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A Sheer or a Deep


Our house, located in the southwest area of Falkirk (Scotland) on the Lochgreen Road, has an unrestricted view to the south over Standalane farm fields.

In the winter of 1998-1999 my wife, who had been enjoying the view from an upstairs window, called to say that among the sheep there was a small animal, which she did not think was a goat.

I went upstairs and was amazed to see a young deer fawn walking along with the sheep.

Upon making enquiries with the farmer Mr MacKenzie Hill, I was advised that the mother deer had jumped the fence into a western field, and had given birth to the fawn amongst gorse bushes. The baby could not jump the fence so the mother made regular visits to look after and feed the little one.

It was not long before the wee soul was able to accompany the sheep and happy to graze with them.

A Sheer or a Deep

Some time later I thought I must try and obtain a picture. Early in February 1999 I crossed over Lochgreen Road and, carefully looking over the hedge, managed to take a photo (above) of the little fawn. He is not ‘fenced in’ and can move freely into the main field. Another picture was taken at a later date: can you spot the fawn in this photo (below)?

A Sheer or a Deep

Although I often see roe deer in the general area, it was nice that quite a few people stopped to look at the unusual scene in the field.

As the weeks rolled on the little one was always close to the sheep and this made me wonder if it thought it was a sheer or a deep, hence the title of this article.

In early spring 1999 I managed to get a photo (below) over the hedge on Lochgreen Road opposite our house. By this time the little one was growing fast and, suddenly realising his ‘friends’ had wandered away, was looking for them. Just after this picture was taken it ran off to the sheep that were just over the skyline on the right, and then contentedly continued grazing along side them.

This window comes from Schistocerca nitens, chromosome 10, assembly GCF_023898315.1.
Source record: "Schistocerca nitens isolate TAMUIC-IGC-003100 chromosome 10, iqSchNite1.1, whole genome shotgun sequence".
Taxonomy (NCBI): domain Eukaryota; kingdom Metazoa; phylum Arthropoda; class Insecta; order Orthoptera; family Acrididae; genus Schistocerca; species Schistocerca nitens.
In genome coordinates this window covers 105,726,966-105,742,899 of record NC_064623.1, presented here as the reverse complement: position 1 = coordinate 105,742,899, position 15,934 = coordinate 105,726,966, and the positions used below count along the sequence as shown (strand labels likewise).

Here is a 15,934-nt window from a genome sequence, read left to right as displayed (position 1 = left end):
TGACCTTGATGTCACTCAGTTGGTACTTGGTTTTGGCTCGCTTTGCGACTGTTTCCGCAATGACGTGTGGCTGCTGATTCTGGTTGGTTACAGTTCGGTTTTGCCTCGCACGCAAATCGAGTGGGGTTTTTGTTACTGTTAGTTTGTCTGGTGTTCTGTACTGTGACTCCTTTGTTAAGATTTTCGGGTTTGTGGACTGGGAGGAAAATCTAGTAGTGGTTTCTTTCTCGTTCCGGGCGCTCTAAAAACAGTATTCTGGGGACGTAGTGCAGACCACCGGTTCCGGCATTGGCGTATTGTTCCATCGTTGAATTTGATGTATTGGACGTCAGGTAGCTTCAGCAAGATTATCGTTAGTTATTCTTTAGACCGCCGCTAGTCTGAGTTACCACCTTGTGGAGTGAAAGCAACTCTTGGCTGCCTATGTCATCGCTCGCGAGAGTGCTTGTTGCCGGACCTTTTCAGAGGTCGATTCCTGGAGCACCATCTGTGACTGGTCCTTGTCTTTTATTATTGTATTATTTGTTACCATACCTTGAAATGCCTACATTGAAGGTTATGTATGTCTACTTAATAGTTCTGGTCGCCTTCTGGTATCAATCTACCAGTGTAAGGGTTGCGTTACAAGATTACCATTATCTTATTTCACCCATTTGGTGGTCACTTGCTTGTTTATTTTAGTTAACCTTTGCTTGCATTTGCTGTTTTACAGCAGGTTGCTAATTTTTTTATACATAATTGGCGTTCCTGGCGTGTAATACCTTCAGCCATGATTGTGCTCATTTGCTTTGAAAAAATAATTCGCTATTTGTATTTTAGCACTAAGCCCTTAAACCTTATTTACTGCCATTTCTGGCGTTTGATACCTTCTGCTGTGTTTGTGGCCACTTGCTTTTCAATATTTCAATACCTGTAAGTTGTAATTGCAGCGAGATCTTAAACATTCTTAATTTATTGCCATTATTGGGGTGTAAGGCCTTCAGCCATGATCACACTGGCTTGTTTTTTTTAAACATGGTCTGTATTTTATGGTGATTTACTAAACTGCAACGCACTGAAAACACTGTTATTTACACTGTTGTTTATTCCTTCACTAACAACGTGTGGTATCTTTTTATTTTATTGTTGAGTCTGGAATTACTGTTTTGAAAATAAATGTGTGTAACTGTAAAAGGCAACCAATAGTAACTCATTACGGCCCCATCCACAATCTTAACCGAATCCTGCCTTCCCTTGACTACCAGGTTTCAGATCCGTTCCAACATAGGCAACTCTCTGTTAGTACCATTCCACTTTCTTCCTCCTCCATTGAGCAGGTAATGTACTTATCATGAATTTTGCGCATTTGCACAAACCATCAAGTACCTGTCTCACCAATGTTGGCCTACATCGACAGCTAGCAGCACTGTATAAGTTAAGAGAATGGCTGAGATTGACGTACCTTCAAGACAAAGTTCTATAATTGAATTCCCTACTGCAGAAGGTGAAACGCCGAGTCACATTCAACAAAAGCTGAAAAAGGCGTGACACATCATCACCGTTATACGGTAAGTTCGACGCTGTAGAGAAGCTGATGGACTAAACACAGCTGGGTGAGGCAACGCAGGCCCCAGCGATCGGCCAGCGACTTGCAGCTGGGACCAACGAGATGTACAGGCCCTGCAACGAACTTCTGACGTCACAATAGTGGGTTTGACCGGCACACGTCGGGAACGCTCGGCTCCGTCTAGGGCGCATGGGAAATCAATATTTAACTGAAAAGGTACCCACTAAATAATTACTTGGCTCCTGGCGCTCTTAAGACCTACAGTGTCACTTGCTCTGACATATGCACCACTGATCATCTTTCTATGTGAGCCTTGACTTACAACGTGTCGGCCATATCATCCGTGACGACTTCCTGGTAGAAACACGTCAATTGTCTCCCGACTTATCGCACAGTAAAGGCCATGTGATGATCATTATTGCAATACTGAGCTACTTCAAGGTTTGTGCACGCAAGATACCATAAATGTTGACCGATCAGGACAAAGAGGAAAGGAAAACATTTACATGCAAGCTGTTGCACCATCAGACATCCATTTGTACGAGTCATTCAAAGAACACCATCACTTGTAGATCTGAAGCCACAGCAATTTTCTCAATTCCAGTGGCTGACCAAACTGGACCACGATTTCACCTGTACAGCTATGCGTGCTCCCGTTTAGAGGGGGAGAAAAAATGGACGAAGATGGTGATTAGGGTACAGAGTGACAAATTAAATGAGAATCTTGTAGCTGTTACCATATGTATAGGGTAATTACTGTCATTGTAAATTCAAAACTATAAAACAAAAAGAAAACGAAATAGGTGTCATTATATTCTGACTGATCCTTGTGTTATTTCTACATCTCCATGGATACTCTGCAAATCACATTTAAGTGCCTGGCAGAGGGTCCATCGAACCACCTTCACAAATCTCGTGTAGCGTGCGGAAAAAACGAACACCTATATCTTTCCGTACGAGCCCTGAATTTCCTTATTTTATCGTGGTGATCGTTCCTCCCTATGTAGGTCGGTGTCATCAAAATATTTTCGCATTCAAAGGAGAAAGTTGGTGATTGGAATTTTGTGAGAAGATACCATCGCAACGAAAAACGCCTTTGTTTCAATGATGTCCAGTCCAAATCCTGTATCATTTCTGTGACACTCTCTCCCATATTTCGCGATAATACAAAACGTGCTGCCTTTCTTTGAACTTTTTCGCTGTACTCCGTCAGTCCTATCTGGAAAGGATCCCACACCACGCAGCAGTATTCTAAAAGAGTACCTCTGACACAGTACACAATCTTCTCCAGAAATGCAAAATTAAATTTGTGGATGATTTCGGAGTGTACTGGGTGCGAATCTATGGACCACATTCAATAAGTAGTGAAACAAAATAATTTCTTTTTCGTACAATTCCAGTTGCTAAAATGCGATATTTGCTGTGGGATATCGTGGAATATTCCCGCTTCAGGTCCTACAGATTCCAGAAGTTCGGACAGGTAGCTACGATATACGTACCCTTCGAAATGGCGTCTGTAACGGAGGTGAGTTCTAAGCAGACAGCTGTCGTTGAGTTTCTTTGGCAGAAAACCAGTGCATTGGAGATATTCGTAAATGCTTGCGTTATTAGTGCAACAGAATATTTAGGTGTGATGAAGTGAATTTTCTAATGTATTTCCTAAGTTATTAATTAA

A Sheer or a Deep

The sheep were due to be removed from the farm by the end of March 1999 and this gave concern to the farmer Mr Hill that the deer would be all alone. No parents and no sheep friends. As it had been paying visits to the barn where it was able to have straw for food, this gave the opportunity for the barn door to be closed and thus trap the wee thing inside.

When the Mr Hill went into the barn to catch the deer its anxious and distressed wailing gave concern until a sack was placed over its head that seemed to calm it down. This type of stress can cause a fatal heart attack to wild animals; therefore it was fortunate that the wee one survived.

It was carefully loaded into a vehicle and taken by Mr Hill to a Country Park, which is about ten miles southeast of Falkirk. With its head still in a sack the deer was quite quiet during the journey. It joined a small herd of wild deer and appears to have been accepted into their fold. By now it would be impossible to identify the little one that had no obvious personal markings.

When speaking to Mr Hill’s son this New Year (whose house and garden are on the farm land) he mentioned that one Christmas there were two roe deer in his garden.

Taking his young children to the window in order that they could see the deer without disturbing them one of the children said, "Santa must have left them behind". Nice!


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